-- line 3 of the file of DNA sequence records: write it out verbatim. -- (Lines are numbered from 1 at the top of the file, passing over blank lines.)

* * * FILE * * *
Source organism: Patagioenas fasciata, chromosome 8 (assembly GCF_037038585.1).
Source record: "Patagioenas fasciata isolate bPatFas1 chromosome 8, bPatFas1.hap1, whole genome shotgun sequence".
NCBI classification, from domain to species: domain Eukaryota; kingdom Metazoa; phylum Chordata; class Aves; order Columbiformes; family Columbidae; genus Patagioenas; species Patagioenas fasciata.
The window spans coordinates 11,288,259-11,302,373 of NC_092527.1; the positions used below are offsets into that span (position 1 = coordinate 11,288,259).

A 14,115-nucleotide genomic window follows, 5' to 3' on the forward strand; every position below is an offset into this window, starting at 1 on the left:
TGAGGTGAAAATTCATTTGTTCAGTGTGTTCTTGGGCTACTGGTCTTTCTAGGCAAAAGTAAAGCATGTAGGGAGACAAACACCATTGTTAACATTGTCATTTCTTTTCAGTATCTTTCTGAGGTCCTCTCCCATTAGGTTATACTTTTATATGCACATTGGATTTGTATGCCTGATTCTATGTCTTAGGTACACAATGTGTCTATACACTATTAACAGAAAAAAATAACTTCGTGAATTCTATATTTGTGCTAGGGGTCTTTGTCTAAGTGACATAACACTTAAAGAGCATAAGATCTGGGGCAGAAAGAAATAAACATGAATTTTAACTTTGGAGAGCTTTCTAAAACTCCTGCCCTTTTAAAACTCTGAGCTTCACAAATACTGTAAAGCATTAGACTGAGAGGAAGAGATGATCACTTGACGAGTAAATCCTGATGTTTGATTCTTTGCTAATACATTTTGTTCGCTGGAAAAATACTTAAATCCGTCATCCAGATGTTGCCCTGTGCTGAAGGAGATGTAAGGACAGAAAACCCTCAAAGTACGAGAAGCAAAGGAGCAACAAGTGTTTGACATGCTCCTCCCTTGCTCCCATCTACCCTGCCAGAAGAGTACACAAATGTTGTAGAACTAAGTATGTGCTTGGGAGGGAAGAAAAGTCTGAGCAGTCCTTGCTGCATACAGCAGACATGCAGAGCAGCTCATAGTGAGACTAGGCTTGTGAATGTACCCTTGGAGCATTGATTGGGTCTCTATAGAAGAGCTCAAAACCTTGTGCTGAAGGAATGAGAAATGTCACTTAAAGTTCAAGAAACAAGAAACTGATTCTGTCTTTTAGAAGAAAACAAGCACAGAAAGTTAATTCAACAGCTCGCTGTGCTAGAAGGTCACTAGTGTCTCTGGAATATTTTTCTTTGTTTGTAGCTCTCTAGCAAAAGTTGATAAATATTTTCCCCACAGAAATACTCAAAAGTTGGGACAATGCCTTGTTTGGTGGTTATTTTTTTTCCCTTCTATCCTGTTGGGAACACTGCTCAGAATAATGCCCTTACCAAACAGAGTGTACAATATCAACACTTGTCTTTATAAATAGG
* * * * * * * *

NCBI classification, from domain to species: domain Eukaryota; kingdom Metazoa; phylum Chordata; class Aves; order Columbiformes; family Columbidae; genus Patagioenas; species Patagioenas fasciata.